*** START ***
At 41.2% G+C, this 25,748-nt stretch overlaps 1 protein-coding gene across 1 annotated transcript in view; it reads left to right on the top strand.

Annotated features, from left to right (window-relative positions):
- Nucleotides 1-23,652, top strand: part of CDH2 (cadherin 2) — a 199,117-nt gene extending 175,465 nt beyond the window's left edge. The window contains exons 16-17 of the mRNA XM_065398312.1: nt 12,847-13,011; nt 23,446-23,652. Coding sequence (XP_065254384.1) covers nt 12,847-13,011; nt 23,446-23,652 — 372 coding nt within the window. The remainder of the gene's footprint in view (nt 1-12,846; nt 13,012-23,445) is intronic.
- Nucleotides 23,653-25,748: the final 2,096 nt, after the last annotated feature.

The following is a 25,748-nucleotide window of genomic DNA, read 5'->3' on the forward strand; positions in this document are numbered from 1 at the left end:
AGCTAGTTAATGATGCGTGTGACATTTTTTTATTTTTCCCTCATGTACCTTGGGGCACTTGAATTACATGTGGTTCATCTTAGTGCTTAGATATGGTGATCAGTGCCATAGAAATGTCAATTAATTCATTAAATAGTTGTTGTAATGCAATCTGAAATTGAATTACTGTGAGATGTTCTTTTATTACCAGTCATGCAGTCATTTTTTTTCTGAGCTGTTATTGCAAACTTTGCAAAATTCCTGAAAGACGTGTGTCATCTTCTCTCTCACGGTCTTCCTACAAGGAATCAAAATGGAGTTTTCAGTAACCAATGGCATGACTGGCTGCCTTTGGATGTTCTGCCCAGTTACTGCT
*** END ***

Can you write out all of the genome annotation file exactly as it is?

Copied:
At 41.2% G+C, this 25,748-nt stretch overlaps 1 protein-coding gene across 1 annotated transcript in view; it reads left to right on the top strand.

Annotated features, from left to right (window-relative positions):
- Nucleotides 1-23,652, top strand: part of CDH2 (cadherin 2) — a 199,117-nt gene extending 175,465 nt beyond the window's left edge. The window contains exons 16-17 of the mRNA XM_065398312.1: nt 12,847-13,011; nt 23,446-23,652. Coding sequence (XP_065254384.1) covers nt 12,847-13,011; nt 23,446-23,652 — 372 coding nt within the window. The remainder of the gene's footprint in view (nt 1-12,846; nt 13,012-23,445) is intronic.
- Nucleotides 23,653-25,748: the final 2,096 nt, after the last annotated feature.

The following is a 25,748-nucleotide window of genomic DNA, read 5'->3' on the forward strand; positions in this document are numbered from 1 at the left end:
AGCTAGTTAATGATGCGTGTGACATTTTTTTATTTTTCCCTCATGTACCTTGGGGCACTTGAATTACATGTGGTTCATCTTAGTGCTTAGATATGGTGATCAGTGCCATAGAAATGTCAATTAATTCATTAAATAGTTGTTGTAATGCAATCTGAAATTGAATTACTGTGAGATGTTCTTTTATTACCAGTCATGCAGTCATTTTTTTTCTGAGCTGTTATTGCAAACTTTGCAAAATTCCTGAAAGACGTGTGTCATCTTCTCTCTCACGGTCTTCCTACAAGGAATCAAAATGGAGTTTTCAGTAACCAATGGCATGACTGGCTGCCTTTGGATGTTCTGCCCAGTTACTGCT